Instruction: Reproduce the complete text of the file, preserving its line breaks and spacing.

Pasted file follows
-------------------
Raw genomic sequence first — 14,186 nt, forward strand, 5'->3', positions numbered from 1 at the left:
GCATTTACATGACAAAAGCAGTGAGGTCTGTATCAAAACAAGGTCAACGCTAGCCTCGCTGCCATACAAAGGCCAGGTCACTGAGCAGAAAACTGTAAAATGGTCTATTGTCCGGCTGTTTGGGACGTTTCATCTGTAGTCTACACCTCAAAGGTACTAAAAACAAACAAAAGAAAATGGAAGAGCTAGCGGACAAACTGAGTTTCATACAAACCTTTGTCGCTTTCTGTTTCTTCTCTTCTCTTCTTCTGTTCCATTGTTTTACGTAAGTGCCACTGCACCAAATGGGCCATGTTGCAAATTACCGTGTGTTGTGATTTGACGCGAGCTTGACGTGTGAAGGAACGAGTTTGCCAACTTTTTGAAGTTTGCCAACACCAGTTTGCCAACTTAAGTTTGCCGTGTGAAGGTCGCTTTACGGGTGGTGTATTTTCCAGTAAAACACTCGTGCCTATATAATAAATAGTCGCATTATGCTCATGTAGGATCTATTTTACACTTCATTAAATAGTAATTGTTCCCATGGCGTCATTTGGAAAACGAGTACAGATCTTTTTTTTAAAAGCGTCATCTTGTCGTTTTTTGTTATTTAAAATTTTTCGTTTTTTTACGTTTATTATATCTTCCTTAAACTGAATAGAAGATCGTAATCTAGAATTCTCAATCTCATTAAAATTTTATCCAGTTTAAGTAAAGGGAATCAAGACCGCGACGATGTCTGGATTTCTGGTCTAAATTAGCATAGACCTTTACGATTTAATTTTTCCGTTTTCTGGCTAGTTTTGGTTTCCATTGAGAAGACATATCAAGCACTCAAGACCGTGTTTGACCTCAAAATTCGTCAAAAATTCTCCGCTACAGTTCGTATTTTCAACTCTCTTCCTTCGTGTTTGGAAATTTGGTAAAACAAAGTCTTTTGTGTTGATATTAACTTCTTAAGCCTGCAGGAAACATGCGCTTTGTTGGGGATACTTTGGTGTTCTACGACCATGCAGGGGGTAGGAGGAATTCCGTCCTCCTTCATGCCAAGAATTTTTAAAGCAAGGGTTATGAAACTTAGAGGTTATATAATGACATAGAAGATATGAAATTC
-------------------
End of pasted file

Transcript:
Raw genomic sequence first — 14,186 nt, forward strand, 5'->3', positions numbered from 1 at the left:
GCATTTACATGACAAAAGCAGTGAGGTCTGTATCAAAACAAGGTCAACGCTAGCCTCGCTGCCATACAAAGGCCAGGTCACTGAGCAGAAAACTGTAAAATGGTCTATTGTCCGGCTGTTTGGGACGTTTCATCTGTAGTCTACACCTCAAAGGTACTAAAAACAAACAAAAGAAAATGGAAGAGCTAGCGGACAAACTGAGTTTCATACAAACCTTTGTCGCTTTCTGTTTCTTCTCTTCTCTTCTTCTGTTCCATTGTTTTACGTAAGTGCCACTGCACCAAATGGGCCATGTTGCAAATTACCGTGTGTTGTGATTTGACGCGAGCTTGACGTGTGAAGGAACGAGTTTGCCAACTTTTTGAAGTTTGCCAACACCAGTTTGCCAACTTAAGTTTGCCGTGTGAAGGTCGCTTTACGGGTGGTGTATTTTCCAGTAAAACACTCGTGCCTATATAATAAATAGTCGCATTATGCTCATGTAGGATCTATTTTACACTTCATTAAATAGTAATTGTTCCCATGGCGTCATTTGGAAAACGAGTACAGATCTTTTTTTTAAAAGCGTCATCTTGTCGTTTTTTGTTATTTAAAATTTTTCGTTTTTTTACGTTTATTATATCTTCCTTAAACTGAATAGAAGATCGTAATCTAGAATTCTCAATCTCATTAAAATTTTATCCAGTTTAAGTAAAGGGAATCAAGACCGCGACGATGTCTGGATTTCTGGTCTAAATTAGCATAGACCTTTACGATTTAATTTTTCCGTTTTCTGGCTAGTTTTGGTTTCCATTGAGAAGACATATCAAGCACTCAAGACCGTGTTTGACCTCAAAATTCGTCAAAAATTCTCCGCTACAGTTCGTATTTTCAACTCTCTTCCTTCGTGTTTGGAAATTTGGTAAAACAAAGTCTTTTGTGTTGATATTAACTTCTTAAGCCTGCAGGAAACATGCGCTTTGTTGGGGATACTTTGGTGTTCTACGACCATGCAGGGGGTAGGAGGAATTCCGTCCTCCTTCATGCCAAGAATTTTTAAAGCAAGGGTTATGAAACTTAGAGGTTATATAATGACATAGAAGATATGAAATTC